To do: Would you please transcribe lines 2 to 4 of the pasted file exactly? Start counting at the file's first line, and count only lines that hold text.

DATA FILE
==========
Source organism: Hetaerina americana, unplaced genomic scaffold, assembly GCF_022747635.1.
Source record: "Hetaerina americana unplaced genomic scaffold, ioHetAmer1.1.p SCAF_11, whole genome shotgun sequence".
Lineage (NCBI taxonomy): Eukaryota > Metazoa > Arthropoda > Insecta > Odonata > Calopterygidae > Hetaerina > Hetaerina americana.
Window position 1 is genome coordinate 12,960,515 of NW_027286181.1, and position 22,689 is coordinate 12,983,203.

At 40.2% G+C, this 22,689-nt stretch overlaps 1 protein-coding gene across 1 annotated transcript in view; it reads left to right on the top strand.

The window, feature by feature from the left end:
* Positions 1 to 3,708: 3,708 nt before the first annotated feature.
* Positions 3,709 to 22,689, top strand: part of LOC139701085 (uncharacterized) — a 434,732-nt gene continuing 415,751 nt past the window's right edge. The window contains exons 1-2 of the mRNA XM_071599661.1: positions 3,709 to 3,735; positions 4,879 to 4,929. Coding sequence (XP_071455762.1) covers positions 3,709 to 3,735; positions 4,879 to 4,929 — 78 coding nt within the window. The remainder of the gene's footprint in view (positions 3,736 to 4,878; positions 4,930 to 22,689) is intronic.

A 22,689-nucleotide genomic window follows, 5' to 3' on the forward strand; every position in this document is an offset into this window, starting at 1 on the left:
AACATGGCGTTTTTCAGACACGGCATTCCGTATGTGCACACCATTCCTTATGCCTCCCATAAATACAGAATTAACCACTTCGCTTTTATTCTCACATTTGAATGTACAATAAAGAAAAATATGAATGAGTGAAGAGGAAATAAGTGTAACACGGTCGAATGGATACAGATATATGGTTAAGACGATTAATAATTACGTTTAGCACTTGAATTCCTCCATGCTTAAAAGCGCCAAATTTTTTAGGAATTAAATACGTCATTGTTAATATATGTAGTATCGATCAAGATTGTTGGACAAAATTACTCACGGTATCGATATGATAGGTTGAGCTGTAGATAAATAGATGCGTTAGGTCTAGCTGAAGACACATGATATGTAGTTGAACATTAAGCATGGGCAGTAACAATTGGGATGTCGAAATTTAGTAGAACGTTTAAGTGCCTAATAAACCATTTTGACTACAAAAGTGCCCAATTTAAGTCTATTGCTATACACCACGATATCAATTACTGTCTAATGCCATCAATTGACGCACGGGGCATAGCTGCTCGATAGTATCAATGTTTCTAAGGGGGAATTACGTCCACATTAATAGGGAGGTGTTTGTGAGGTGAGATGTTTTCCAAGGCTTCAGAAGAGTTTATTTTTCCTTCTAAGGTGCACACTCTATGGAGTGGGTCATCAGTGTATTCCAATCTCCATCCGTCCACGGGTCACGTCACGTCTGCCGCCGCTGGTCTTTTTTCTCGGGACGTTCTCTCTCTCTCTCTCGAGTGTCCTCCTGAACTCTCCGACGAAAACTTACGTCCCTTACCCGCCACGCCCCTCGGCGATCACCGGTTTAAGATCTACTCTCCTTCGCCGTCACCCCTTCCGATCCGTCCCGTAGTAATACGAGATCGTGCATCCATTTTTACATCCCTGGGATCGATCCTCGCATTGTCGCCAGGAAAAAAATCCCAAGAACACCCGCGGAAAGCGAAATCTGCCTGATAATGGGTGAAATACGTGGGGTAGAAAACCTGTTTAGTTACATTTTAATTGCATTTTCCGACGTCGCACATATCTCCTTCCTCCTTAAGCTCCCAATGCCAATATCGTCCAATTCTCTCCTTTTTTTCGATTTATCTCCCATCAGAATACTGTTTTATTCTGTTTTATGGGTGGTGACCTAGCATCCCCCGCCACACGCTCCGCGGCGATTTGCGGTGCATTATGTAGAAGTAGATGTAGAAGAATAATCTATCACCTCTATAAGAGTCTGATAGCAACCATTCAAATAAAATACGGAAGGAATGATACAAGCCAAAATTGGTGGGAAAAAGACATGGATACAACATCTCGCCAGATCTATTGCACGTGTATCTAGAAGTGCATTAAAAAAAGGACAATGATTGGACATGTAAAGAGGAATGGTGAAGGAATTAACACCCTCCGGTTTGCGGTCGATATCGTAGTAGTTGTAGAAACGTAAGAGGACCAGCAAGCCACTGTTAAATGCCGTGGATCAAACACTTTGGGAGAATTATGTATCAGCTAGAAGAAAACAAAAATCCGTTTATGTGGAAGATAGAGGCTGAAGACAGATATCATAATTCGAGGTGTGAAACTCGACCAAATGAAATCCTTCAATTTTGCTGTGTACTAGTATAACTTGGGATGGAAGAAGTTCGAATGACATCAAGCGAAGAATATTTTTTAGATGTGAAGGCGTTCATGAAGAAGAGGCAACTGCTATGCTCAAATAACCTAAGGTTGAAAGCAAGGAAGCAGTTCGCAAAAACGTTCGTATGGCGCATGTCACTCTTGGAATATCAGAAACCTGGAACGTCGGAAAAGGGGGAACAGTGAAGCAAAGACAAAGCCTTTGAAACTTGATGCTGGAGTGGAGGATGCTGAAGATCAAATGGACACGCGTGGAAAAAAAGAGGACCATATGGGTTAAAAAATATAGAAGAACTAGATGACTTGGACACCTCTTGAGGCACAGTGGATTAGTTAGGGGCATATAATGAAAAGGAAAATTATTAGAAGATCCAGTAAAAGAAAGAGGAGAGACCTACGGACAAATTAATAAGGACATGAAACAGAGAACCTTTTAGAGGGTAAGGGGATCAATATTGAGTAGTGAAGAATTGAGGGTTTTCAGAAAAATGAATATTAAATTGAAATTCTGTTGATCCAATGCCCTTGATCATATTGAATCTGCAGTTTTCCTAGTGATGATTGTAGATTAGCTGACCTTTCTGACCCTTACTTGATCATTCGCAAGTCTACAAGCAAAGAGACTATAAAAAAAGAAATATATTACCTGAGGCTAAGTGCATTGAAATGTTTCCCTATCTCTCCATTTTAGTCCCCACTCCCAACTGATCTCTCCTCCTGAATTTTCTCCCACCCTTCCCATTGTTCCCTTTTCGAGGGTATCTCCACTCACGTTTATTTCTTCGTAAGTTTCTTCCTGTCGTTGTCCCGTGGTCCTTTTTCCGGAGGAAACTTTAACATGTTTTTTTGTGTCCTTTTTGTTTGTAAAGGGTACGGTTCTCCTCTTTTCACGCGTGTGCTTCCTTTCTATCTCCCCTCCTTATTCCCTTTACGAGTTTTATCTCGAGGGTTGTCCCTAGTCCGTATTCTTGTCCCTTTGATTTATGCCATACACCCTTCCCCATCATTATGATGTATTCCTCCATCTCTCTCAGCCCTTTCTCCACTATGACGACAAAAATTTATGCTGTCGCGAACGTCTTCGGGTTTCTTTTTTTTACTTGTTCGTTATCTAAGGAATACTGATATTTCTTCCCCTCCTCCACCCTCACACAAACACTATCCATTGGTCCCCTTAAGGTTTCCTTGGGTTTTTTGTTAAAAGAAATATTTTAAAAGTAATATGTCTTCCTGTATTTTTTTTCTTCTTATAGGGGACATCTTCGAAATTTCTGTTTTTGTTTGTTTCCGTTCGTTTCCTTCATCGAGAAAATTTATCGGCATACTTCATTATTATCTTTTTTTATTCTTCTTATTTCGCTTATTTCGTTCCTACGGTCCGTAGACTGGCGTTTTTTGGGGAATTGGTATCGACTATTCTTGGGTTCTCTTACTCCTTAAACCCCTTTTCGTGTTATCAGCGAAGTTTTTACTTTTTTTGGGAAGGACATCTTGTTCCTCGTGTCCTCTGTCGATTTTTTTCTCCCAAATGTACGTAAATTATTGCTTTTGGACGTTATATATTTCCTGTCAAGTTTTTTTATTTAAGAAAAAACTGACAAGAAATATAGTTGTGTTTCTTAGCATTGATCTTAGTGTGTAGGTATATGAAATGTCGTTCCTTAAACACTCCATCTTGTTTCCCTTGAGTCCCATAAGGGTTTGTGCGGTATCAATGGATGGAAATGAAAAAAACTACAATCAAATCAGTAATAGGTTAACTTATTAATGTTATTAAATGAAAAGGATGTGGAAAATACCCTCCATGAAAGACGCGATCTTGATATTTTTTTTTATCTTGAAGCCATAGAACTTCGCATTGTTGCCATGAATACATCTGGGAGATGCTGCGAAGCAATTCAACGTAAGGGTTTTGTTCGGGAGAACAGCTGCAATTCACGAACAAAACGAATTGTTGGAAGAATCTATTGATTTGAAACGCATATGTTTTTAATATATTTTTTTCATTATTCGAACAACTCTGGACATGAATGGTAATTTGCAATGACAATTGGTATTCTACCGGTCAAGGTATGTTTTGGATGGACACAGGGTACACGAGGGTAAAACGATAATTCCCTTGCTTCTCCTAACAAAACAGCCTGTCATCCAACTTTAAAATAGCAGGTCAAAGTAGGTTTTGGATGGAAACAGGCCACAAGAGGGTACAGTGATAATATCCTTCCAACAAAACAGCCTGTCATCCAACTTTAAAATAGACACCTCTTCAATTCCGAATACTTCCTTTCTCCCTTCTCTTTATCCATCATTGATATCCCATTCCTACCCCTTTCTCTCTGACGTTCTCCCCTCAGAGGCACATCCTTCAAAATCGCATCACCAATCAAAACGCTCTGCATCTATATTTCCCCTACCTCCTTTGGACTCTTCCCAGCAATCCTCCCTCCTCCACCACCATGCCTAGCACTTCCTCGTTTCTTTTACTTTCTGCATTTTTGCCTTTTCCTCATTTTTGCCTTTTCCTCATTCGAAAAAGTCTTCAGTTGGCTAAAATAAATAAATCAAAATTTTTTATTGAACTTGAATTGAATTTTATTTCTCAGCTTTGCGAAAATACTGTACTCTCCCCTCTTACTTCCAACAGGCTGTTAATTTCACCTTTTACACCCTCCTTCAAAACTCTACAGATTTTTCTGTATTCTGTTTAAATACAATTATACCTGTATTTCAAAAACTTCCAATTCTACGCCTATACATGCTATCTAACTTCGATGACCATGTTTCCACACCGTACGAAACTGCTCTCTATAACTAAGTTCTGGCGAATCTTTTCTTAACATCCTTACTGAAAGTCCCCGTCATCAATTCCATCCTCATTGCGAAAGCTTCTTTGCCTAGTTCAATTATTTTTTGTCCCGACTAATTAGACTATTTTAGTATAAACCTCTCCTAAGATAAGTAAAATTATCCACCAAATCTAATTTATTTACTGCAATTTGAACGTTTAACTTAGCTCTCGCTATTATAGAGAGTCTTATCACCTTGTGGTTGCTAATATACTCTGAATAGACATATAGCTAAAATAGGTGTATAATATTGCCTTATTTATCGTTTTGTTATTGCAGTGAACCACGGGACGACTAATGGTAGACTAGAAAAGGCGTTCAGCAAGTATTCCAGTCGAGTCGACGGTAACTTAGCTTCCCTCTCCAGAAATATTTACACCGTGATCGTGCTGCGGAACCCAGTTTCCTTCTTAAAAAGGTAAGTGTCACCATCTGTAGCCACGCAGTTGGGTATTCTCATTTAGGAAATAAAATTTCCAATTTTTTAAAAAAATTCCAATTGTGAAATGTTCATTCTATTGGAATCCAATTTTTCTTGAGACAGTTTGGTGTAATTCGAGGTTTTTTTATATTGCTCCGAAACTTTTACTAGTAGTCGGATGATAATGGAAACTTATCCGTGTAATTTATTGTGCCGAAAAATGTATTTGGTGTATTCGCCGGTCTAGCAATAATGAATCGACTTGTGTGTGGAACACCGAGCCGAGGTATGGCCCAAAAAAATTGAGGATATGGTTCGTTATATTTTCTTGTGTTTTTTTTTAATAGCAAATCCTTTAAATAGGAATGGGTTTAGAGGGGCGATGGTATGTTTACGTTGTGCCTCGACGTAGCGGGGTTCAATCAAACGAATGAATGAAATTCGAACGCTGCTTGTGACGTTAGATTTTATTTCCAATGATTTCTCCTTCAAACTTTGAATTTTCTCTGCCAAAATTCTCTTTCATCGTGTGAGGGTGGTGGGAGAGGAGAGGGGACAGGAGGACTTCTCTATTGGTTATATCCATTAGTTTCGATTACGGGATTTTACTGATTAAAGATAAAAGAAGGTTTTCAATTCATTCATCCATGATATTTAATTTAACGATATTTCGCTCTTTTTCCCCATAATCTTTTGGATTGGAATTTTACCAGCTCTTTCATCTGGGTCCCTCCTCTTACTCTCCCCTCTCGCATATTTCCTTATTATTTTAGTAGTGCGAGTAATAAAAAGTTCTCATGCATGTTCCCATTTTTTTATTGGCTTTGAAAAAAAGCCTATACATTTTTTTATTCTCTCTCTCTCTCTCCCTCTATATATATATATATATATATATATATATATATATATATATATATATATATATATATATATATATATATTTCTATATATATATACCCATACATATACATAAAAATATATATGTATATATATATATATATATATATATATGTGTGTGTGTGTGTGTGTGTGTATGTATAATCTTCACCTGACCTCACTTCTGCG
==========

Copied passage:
Source record: "Hetaerina americana unplaced genomic scaffold, ioHetAmer1.1.p SCAF_11, whole genome shotgun sequence".
Lineage (NCBI taxonomy): Eukaryota > Metazoa > Arthropoda > Insecta > Odonata > Calopterygidae > Hetaerina > Hetaerina americana.
Window position 1 is genome coordinate 12,960,515 of NW_027286181.1, and position 22,689 is coordinate 12,983,203.